Curious Dr. George | Plumbing the Core and Nibbling at the Margins of Cancer

Big 2017 Change on PSA by USPSTF

Marc B Garnick, MD, Editor in Chief, HMS Annual Report on Prostate Diseases; Gorman Professor of Medicine, Harvard Medical School and Beth Israel Deaconess Medical Center, Boston, MA . E. David Crawford, MD, Professor of Urology and Radiation Oncology at The University of Colorado, Anschutz Campus, Aurora, CO; Medical Advisor and Founder, 3DBiopsy, Inc., Aurora, CO

Q: The new draft USPSTF recommendations for rapid comment on use of PSA for screening represent a big change from 2012. They now read: “The decision about whether to be screened for prostate cancer should be an individual one. The USPSTF recommends that clinicians inform men ages 55 to 69 years about the potential benefits and harms of prostate-specific antigen (PSA)–based screening for prostate cancer” and much more. Shared patient-physician decision making. What do you think?

A: The long awaited updated recommendations from the United States Preventive Services Task Force, issued at their traditional 5-year interval, got it right–Again! While the 2012 “D” recommendation from the Task Force was met with great skepticism and animosity from several groups, the change in the 2017 recommendation now emphasizes the importance of the Task Force’s continuing evaluations of new and more mature data.
In a series of four detailed, analytic and erudite publications that provide the underpinnings for their new recommendations, even the most serious students of prostate cancer and prostate cancer screening–ourselves included–can appreciate the enormous task that members of the Task Force and its sub-sections undertook. The result not only justifies the correct C recommendation for those men between ages of 55 and 69 and the unchanged D recommendation for those above 70. Moreover, the recommendation calling for the serious need for more study about the complexities facing men who are at increased risk for prostate cancer– African-American and those with a significant family history–should serve as a call to action for research agencies whose worldwide populations are affected by this common cancer. The complexities of prostate cancer biology are outlined in these accompanying publications and will undoubtedly provide avenues for productive future research programs.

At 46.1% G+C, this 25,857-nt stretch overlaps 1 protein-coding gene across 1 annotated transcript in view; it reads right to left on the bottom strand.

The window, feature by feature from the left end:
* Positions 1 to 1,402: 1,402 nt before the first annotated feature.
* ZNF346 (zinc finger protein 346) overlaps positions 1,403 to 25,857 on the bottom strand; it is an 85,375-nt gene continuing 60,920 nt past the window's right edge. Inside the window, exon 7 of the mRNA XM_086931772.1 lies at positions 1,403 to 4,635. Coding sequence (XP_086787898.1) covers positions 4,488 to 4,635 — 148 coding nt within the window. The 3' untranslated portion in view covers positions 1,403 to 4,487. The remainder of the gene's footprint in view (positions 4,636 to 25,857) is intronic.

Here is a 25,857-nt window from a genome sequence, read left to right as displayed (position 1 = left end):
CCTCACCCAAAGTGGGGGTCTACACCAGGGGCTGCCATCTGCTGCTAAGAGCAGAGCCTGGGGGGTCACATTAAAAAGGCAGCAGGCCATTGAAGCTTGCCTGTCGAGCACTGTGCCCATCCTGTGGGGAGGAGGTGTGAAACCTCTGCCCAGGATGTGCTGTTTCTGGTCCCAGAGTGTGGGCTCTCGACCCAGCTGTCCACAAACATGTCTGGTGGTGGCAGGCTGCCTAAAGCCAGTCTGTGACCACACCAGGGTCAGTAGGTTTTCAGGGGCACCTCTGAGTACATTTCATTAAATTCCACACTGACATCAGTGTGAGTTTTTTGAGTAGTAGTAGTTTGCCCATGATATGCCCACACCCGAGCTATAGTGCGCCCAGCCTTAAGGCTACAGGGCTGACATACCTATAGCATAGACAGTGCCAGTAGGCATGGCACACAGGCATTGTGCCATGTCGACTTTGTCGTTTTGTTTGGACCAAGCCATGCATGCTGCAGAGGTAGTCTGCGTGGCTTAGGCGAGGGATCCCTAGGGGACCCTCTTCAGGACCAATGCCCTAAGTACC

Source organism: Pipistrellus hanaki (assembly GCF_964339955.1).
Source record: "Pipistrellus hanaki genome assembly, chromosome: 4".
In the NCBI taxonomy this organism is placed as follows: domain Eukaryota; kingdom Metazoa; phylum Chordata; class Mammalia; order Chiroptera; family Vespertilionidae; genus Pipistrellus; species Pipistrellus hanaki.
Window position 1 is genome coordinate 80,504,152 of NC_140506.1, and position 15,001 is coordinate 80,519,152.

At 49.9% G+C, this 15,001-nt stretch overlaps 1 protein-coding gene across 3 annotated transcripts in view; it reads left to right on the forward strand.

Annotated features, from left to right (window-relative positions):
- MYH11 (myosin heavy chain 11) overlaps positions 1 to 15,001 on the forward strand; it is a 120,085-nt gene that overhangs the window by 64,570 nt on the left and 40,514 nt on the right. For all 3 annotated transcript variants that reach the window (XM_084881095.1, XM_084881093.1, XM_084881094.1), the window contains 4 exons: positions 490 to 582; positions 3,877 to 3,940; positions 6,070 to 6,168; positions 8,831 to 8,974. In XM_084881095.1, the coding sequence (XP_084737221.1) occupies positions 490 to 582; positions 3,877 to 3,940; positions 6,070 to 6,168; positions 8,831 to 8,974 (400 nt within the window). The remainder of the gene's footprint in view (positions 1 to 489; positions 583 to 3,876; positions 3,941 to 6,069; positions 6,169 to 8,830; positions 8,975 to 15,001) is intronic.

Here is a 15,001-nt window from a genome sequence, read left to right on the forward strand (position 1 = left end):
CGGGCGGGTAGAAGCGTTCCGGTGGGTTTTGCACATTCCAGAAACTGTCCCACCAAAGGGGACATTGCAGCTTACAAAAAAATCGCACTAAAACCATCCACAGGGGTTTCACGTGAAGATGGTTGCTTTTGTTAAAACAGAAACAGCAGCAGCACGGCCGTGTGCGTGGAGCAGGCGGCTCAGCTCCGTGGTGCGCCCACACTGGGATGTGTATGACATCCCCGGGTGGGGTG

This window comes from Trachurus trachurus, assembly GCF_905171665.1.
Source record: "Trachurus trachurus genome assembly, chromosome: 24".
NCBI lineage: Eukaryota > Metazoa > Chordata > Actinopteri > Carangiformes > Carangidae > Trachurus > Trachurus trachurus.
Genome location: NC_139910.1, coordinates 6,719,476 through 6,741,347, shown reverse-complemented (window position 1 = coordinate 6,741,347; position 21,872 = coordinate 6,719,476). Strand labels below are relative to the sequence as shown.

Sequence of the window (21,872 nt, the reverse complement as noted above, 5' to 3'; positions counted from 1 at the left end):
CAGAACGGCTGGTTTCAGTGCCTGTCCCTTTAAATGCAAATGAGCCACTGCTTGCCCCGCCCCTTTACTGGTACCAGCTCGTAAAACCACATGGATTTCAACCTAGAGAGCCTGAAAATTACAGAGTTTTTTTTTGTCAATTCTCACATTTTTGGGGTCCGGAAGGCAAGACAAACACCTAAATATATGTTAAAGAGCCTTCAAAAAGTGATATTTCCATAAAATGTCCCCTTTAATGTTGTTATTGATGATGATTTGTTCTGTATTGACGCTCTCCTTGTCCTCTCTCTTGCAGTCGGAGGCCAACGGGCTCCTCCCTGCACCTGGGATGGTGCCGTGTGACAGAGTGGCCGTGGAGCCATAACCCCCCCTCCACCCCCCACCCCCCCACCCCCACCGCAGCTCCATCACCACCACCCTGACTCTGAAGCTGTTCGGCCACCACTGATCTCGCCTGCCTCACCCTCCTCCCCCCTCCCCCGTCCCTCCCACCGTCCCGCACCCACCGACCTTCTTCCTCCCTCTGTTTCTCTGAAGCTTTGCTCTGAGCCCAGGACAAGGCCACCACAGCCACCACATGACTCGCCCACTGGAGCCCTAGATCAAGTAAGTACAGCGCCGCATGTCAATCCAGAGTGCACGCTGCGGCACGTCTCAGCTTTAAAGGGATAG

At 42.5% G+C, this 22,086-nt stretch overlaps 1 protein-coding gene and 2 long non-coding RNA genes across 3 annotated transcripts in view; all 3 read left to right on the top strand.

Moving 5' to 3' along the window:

The changes in the Task Force’s recommendations appropriately relied heavily on several key studies- among them, the PLCO, ERSPC and ProtecT. Of the key factors that have become available since issuance of the 2012 “D” guidelines were both the increasing utilization of active surveillance–to help address the issue of over-diagnosis and the harms of overtreatment–and the potential that the development of metastases could be decreased by treatment compared to active maintenance. This latter assessment emanated from the UK ProtecT study and its context must appreciate that many of the patients enrolled in that study who received no active treatment had cancer characteristics such as high Gleason scores that would generally have prompted interventions here in the United States.
In the end, the Task Force has in fact provided a strong rationale for what is commonly happening in practice today despite the universal 2012 “D” recommendations. Patients should consider shared decision making with their health provider about the harms and benefits of undergoing screening, and treatment if a cancer is found, and that values and preferences of the individual patient should play an important role. But, today, as was the case in 2012, the ability to show an overall survival benefit from any screening recommendation still eludes us and the cancer-specific survival benefit, if one exists at all, is at best, very modest. Hopefully, these updated screening guidelines will encourage meaningful research to enable real advances at the patient level to be achieved.
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